Tom “Shady” Brady and Hillary Clinton … one destroys cellphones upon learning there will be an investigation and the other scrubs a server upon learning there will be an investigation. Massachusetts sees what it wants to see: Nothing wrong here. Meantime, the rest of the country sees what is obvious: Brady was destroying evidence that would bury him.
Now, what about Hillary? Her campaign sees what it wants: Nothing wrong here. Meantime, the rest of the country sees what is obvious: Clinton destroyed evidence that would bury her.
What happens next? Frankly, I’ve lost too much interest in NFL football to care, but I’m enjoying watching Hillary’s numbers dwindle so fast, the party of coronations is egging Joe Biden and John Kerry to get involved. No matter which issue is of more concern to you, at least in these two cases, schadenfreude rocks.

The Great Debate … I know it’ll be popcorn night at Casa Stella … we’re just as anxious for this fiasco as the rest of the country … will it be reality TV or will it wind up being a disappointment (i.e., will The Donald behave himself?) … it’s usually the audience in wingnut debates that does the most outrageous shit (like booing a gay serviceman, applauding Rick Perry’s lead in convicts put to death (whether they were actually guilty or not) etc.) … it’s a bacchanal of moronic delights and maybe a guilty pleasure we all can’t wait to observe.
Will The Donald say: “Don’t worry how I’ll do it, I’ll get it done. You couldn’t do it. I can. I can build walls like nobody else. You wouldn’t believe the walls I can build.”
Will he say: “Mike is right, this President is feckless. He’s leading Jews to the doors of the ovens. You wanna talk about ovens. You should see the ovens I can build.”
Will he say: “You wanna get rid of ISIS? Bomb the oilfields. Take away their money. I’ll bomb the oilfields. You won’t believe how I’ll bomb the oilfields.”
And so on …

Psycho Rhetoric … a sub-species of human beings hungry for pats on the back about their utter lack of intelligence has reared its ugly head again and again of late … they are morons calling for the end of the Muslim race, the end of social welfare, and a fascist police state (to name a few things) … I’d suggest they read The Meursault Investigation, but that might be asking for too much--an overly enthusiastic assumption they can read.
To be fair, I suspect they can actually read (at least some of them), but the process of reading an entire book, no matter its length, might be too painstaking a chore; an endeavor that would take way too much effort and focus. Attention spans amongst this sub-species doesn’t last very long. They speak and think in bumper sticker logic (why they so LOVED St. Ronald Reagan). What they’ve become, and proudly so, is a new KKK. I’ll leave it for them to guess the acronym. Here's a clue: Kay, Kay, Kay.
They’re great defenders of the nation (whether they served it or not). They claim: it is just fine and dandy when a cop (or cops) go to work on someone for non-compliance during traffic stops (or any other stops). Question a cop (What are you stopping me for?) and you get two choices … 1) a long vicious beating, whether you’re a woman or not, and/or 2) you die.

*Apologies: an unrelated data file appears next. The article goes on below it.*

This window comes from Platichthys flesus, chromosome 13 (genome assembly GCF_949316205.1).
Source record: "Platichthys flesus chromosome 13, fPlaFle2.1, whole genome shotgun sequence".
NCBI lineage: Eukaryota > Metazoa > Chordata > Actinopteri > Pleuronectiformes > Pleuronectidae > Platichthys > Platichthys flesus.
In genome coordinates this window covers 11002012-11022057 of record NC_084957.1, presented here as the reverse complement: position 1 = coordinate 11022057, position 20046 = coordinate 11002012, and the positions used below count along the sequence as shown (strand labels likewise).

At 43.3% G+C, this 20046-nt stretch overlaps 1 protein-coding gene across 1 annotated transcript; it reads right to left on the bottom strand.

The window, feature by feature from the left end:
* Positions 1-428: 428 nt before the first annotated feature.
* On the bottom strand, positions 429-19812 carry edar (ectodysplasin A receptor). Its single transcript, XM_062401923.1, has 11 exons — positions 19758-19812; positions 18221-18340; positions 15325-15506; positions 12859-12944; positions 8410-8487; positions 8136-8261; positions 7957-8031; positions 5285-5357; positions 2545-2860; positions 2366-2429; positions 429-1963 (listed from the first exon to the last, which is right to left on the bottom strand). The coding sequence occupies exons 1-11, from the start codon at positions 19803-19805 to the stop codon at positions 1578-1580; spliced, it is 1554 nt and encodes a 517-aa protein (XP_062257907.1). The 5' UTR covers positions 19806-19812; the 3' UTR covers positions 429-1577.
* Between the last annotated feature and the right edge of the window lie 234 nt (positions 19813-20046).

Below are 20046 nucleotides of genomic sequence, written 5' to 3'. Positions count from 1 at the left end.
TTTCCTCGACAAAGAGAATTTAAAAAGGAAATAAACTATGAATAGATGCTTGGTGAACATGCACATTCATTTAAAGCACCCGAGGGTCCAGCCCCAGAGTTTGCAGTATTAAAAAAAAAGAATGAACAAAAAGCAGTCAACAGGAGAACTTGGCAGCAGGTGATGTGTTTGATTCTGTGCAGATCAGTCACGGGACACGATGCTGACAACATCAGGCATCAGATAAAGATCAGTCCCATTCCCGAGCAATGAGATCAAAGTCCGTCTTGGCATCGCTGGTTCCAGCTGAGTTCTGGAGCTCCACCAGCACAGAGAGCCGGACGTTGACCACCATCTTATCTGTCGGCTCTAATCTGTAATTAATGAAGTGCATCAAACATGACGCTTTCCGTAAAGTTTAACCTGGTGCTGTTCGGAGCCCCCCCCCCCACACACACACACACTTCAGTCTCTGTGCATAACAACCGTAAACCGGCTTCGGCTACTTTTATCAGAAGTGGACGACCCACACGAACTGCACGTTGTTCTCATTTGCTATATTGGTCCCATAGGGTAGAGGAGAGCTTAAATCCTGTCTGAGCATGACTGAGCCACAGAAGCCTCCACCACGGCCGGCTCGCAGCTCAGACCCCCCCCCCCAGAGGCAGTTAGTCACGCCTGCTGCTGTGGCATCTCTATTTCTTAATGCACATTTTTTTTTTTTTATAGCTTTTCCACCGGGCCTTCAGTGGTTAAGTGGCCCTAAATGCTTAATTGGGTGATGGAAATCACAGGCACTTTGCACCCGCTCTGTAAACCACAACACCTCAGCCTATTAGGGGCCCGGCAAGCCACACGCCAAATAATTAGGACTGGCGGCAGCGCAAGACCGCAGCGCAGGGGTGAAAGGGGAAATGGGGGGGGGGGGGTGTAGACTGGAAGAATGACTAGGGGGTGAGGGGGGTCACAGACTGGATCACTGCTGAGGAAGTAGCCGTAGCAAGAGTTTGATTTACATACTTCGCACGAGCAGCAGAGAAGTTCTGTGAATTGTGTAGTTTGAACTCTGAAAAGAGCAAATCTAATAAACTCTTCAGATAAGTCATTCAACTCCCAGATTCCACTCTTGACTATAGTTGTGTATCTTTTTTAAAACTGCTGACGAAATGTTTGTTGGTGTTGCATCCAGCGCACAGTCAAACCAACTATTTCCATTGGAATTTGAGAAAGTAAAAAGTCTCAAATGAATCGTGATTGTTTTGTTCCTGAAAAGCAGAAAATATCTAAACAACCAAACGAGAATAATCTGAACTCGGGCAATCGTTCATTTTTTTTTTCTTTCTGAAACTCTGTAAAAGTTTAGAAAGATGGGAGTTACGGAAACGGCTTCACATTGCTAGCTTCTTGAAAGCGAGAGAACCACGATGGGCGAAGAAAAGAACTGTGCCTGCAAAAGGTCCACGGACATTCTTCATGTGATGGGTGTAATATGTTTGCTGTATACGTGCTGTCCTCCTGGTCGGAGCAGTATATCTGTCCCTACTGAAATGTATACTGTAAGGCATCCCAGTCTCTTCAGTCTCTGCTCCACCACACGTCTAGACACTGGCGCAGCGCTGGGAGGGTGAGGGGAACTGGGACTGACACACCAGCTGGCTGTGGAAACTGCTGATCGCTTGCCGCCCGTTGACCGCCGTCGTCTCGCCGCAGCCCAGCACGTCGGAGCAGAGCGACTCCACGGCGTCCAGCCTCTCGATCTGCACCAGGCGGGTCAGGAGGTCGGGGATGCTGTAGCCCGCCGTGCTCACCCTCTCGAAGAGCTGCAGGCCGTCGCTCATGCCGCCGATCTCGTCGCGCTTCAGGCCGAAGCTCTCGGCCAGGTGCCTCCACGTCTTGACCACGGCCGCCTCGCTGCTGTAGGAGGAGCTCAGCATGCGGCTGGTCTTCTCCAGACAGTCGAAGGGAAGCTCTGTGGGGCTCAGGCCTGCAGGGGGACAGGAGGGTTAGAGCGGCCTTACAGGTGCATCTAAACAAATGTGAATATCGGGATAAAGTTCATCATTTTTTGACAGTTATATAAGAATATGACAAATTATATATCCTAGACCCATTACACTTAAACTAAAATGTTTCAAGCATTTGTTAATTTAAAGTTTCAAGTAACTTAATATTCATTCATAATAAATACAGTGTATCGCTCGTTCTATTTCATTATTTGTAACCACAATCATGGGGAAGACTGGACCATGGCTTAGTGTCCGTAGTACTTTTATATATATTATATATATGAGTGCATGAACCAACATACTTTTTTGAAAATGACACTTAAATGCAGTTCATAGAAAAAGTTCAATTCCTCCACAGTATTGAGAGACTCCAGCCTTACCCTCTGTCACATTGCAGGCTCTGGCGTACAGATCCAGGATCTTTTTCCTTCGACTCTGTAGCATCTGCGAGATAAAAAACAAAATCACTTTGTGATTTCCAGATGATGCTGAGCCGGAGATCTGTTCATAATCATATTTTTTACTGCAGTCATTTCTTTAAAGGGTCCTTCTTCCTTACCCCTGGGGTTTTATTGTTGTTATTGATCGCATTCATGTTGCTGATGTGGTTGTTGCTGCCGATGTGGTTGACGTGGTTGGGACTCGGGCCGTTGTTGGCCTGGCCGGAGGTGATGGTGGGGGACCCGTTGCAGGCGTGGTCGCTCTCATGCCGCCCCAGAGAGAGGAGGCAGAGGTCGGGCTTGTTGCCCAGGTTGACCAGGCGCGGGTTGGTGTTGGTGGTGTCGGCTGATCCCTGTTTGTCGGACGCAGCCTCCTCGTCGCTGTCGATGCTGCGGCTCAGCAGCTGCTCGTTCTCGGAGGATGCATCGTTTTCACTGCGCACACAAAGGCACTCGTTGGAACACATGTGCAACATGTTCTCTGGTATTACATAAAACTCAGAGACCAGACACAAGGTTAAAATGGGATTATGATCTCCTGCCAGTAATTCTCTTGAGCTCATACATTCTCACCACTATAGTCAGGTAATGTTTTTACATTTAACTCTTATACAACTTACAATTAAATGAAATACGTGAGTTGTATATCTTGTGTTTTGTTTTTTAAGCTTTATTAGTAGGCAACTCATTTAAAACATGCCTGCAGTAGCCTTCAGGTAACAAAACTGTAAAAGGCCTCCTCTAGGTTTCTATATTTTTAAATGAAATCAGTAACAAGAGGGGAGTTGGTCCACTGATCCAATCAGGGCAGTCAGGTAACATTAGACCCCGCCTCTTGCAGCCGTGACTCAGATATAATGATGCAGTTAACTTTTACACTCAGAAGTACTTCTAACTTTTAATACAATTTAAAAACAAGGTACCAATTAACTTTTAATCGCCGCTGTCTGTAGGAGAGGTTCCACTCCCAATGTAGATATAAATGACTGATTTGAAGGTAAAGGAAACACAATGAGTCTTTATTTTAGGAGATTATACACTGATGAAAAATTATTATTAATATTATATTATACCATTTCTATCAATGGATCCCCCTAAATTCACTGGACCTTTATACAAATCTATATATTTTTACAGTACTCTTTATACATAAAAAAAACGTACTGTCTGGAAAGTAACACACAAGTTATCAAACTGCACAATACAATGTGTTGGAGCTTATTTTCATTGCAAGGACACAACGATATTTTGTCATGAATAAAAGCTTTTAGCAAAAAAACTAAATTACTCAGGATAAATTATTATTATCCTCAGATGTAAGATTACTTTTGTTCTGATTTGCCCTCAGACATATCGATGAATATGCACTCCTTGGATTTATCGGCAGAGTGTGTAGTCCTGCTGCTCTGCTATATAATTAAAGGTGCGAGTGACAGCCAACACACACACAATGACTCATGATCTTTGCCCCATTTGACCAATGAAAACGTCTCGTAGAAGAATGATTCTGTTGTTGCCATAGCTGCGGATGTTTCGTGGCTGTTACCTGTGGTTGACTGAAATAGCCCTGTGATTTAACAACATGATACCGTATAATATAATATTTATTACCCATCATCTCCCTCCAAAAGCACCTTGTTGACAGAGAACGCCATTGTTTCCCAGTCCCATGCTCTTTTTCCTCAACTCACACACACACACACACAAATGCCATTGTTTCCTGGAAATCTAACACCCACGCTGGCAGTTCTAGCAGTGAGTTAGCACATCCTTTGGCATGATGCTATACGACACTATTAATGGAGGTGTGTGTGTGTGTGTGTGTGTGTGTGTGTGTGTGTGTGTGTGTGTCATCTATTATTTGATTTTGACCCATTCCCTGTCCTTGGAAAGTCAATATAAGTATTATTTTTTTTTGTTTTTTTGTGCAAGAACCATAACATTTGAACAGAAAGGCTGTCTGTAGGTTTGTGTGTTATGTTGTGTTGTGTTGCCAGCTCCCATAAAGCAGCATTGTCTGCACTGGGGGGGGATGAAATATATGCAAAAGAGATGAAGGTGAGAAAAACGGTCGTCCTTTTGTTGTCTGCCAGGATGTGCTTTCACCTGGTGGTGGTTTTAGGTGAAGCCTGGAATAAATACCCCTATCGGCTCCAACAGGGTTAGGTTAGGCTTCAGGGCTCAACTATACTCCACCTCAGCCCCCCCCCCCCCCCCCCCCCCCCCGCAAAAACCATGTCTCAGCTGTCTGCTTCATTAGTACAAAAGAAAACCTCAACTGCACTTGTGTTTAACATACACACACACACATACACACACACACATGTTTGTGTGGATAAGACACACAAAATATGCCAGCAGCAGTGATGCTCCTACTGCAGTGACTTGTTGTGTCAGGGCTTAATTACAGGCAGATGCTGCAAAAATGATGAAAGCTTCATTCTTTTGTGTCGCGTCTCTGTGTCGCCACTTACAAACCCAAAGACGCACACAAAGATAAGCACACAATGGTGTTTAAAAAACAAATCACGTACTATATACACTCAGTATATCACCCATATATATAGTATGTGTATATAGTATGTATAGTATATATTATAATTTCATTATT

This same brand of moronic logic gets to complain about immigrants receiving social welfare because they get to see it firsthand--immigrants using food stamps, etc., but they ignore the fact that the same taxes they complain about paying (whether they actually pay them or not) finds its way to corporations in a far greater amount than to those on social welfare. Here’s a news flash: It’s not even close. Corporations pay their investors, boards of directors and CEO’s hundreds of millions of dollars that come with the blessing of government welfare. Far more than the kid foregoing a meal or two (something the moronic geniuses don’t see) so he can wear a pair of Nikes.
Mostly, the new KKK are misinformed and/or willfully ignorant, but it doesn’t help when conservative politicians champion their cause with equally absurd claims (Ted Cruz, Scott Walker, Mike Huckabee, The Donald, et al). Fortunately, at least for the rest of us, the ranks of conservatives willfully following the rhetoric of hate is miniscule by comparison to beings with a functioning thought process. Let’s face it, the Pols (Trump, Cruz, Walker, Huckabee, et al), they don’t believe a word of it. They’re playing their new KKK rank and file like violins. They feed the fires of hatred, then sit back and collect their benefits in the forms of donations from the same corporations receiving government welfare. Or, in the case of The Donald, the deals he gets to make with pols over taxes he won’t have to pay when he builds something.
What I always find amusing is the pride behind the rhetoric of hatred. It’s almost always flown with pride, egging on a following of equally-minded morons chanting/typing: “You tell them!”
Of course the mother tongue they insist everyone speak in their schools, they don’t seem familiar with themselves. How it offends them so much to hear a language other than English is perplexing, since someone somewhere down their ancestral line mostly likely also spoke a foreign language. But why quibble with facts?
To be fair, I’ll never be accused of winning a grammar and/or spelling contest, but if you’re going to flaunt a sign in a public setting, at least ask your mother (or somebody) if you spelled the thing right.


Make no mistake, that scene from the movie is terrorism, whether you can digest it or not.
And here’s the actual opera version …